Maria and Simon Schneitter probably could not have imagined in 1891 what Schneitter’s Hot Pot Resort would become — a resort that would become the bedrock in the hearts of Heber Valley residents and the state of Utah, also known as Homestead Resort. A wonder to behold, the Homestead Crater may look like an ordinary hill in Midway, Utah on the outside, but if you take a closer look, you’ll discover that the hill is, surprisingly, a shell encasing a natural geothermal spring. The Homestead Crater which is on the Midway Utah Resort was formed when melting snow from the Wasatch Mountains seeped deep within the earth. The geology of the Homestead Crater is fascinating and one can only imagine the awe and wonder when it was found for the first time. Research is still being conducted to learn more about this natural phenomenon.
Imagine being Simon Scheitter, an immigrant from Switzerland, who settled in Heber Valley in the 1800s. A valley where there were over 200 unique formations that the settlers called, “hot pots”. You’ve accumulated some land for farming that has the largest hot pot with giant proportions, approximately 55 feet high and 400 feet wide at its base. Along with your wife, you occasionally take the climb up the gigantic dome to glimpse the out of this world phenomenon. You, as Simon Scheitter, might not have understood how the crater came to be, but research a hundred years later will uncover that rain and snowmelt in the nearby Wasatch Mountains percolated into the ground, descended along cracks and fractures to depths below earth’s surface to get heated, and then returned to the surface to create the Homestead crater. While the water gets heated, it deposits material known as travertine.
Travertine is mainly composed of calcium and produces an abundance of white, porous lava-like rock that makes the crater so big. You’ve tried to use the hot pot’s water on your crops, but the mineral-laden water from the hot pot proved too much for some of your vegetable crops. You’ve got to come up with a new idea on how to use this spring!
You’ve piped the spring from the base of the crater making it easier to enjoy the geothermal spring without having to rappel down, which can get pretty tricky and exhausting. Word starts to go around, and before you know it buggy-loads of your neighbors and visitors are dropping by to bathe in the medicinal waters and you have hardly enough time to farm your crops! You find it interesting that even though so many come to bath in the crater, the water remains clean. Years later, researchers will uncover the reason. The crater has no need of cleaning agents because of the carbon dioxide in the water. So, that must be the unique smell you’ve noticed. Not only does the carbon dioxide help clean the water, but at the bottom of the crater, there are 15 feet of layered sediments as well. The water takes nine months to a year to pass through this subterranean layer. Not to mention that water pumps in through an aquifer with water heated by the earth's interior at a rate of 135,000 gallons per day! You warn visitors, “make sure not to drop anything, or it will be impossible to dive down and get it!” But despite your warnings, people have dropped wagon wheels, firearms and even coins which will eventually be recovered a hundred years later.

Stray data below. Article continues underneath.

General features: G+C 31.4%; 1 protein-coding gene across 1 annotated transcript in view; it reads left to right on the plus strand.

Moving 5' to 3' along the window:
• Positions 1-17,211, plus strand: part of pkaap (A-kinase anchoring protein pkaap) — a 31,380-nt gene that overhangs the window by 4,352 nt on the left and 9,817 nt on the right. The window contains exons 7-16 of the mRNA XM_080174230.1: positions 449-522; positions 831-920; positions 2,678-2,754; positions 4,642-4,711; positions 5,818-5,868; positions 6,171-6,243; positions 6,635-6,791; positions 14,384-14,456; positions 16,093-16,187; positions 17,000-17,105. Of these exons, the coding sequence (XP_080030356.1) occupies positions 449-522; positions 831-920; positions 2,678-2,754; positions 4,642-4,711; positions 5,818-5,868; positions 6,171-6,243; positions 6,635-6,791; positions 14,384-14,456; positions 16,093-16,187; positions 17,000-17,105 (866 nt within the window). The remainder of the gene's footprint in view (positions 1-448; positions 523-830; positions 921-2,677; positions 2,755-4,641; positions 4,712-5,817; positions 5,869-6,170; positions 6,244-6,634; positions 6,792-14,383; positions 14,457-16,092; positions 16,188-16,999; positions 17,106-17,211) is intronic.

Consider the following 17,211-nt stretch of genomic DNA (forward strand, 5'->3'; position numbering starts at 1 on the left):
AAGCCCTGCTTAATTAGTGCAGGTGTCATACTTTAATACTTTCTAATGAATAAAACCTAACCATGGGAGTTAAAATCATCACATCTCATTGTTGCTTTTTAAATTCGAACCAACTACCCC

You spot a business opportunity when you see one! You give up farming, build an enclosed swimming pool, pipe it full of the mineral water from the crater, and called it Schneitter's Hot Pots. Why Schneitter’s Hot Pots? Well, that’s your name, you must have forgotten, Simon Schneitter. You’re so proud to have built Heber Valley’s very first resort. People love coming to your hot pots for the moderately constant temperature ranging between 90-96 degrees Fahrenheit. The other hot pots around the valley vary depending on seasonal changes with the mixing of hot and cold spring water, but your hot pots aren’t too hot or too warm — just like Goldilocks porridge — the temperature is just right. Now, your wife begins to notice that visitors come climbing out of the geothermal spring hungry, so you add a public dining room to the south end of the family home and her cooking becomes as much of an attraction as the geothermal spring itself.
Over the next century, Schneitter’s Hot Pots evolvedevolves into the Homestead resort. To many visitors past and present, the Homestead Crater may seem like the greatest hot tub in Utah, which may be true, but they may forget that they are also experiencing a natural geological phenomenon. To reserve your spot at the Homestead Crater, call 435-657-3840 and book today!